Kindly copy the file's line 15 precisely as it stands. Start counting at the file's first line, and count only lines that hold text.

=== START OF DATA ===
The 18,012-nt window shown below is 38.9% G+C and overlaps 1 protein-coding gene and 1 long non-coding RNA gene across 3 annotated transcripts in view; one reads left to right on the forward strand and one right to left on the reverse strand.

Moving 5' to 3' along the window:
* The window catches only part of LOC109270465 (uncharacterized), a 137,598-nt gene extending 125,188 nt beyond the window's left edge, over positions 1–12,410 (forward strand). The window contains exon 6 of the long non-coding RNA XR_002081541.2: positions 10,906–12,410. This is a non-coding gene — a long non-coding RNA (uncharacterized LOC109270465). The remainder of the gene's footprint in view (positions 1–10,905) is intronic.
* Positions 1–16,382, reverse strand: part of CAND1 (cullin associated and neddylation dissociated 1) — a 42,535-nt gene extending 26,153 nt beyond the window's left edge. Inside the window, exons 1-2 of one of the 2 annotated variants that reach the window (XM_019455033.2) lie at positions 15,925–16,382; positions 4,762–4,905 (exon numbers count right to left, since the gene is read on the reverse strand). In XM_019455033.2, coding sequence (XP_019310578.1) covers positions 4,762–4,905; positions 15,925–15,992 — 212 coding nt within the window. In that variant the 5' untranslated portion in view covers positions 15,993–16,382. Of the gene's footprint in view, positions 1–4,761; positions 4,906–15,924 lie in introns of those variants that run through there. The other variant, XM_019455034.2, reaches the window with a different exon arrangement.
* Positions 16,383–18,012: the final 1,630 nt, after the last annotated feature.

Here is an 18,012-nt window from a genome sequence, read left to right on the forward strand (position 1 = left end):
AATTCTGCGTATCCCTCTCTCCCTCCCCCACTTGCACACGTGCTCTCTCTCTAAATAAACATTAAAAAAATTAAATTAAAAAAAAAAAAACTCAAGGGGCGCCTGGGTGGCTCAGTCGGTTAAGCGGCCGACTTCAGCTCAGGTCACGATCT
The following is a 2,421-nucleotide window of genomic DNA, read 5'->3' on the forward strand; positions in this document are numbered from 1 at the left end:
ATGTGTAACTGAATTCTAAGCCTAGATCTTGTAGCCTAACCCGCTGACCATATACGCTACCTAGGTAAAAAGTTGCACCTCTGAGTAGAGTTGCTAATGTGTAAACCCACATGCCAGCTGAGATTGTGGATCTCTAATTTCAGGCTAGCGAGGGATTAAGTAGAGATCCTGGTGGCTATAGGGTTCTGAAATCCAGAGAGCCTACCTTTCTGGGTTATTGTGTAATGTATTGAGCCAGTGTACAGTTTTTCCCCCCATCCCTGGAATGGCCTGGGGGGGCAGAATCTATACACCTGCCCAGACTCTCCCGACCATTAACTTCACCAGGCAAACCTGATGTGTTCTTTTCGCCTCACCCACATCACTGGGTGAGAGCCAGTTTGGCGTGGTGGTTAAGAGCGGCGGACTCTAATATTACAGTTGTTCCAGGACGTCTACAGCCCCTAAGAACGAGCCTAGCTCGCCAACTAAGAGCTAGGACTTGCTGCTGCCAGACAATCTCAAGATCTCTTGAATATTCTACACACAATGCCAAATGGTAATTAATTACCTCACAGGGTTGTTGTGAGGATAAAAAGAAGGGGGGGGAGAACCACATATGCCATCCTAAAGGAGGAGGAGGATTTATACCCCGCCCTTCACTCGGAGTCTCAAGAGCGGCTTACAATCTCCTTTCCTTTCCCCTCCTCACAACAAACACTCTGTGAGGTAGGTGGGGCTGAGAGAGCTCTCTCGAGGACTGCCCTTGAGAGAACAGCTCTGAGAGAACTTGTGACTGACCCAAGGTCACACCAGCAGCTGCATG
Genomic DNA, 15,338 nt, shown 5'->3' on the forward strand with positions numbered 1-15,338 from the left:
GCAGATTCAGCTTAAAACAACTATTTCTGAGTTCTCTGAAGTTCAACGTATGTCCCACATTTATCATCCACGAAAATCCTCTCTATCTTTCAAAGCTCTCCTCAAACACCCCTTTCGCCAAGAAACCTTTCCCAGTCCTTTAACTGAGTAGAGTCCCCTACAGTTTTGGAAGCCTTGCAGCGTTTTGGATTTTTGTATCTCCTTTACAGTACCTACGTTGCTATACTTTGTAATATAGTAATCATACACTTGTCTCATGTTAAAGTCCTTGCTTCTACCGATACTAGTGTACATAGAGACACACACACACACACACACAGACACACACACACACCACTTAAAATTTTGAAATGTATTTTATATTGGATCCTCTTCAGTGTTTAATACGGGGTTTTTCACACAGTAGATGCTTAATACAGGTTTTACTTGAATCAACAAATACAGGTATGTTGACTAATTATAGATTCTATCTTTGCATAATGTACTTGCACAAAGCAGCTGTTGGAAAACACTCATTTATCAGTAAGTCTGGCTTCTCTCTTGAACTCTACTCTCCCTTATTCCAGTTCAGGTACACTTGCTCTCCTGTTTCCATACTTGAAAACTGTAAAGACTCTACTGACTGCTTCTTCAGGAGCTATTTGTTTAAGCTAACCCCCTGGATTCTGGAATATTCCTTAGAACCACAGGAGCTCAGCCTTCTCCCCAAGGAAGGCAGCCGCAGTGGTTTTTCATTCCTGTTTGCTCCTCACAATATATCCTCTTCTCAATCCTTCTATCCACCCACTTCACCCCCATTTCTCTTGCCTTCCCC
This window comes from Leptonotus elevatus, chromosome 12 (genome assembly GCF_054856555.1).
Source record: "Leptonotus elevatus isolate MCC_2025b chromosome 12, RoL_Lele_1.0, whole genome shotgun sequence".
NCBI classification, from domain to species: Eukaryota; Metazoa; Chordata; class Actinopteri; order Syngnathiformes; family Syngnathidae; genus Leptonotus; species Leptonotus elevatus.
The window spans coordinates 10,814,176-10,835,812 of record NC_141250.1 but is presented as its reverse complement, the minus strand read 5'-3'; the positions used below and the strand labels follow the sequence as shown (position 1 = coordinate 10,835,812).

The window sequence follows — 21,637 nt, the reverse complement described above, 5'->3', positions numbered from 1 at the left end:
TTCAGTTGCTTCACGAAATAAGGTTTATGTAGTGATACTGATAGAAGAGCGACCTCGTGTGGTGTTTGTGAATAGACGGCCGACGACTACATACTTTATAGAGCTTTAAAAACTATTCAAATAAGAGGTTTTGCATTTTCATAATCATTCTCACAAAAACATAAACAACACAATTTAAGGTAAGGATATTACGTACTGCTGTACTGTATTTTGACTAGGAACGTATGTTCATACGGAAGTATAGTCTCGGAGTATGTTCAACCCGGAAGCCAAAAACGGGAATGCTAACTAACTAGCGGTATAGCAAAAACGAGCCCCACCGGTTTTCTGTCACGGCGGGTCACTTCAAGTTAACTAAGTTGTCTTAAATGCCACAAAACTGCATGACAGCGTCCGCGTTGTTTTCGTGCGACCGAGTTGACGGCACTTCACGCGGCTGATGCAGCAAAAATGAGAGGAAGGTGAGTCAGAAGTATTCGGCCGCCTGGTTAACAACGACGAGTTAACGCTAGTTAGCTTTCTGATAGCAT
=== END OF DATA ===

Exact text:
The window spans coordinates 10,814,176-10,835,812 of record NC_141250.1 but is presented as its reverse complement, the minus strand read 5'-3'; the positions used below and the strand labels follow the sequence as shown (position 1 = coordinate 10,835,812).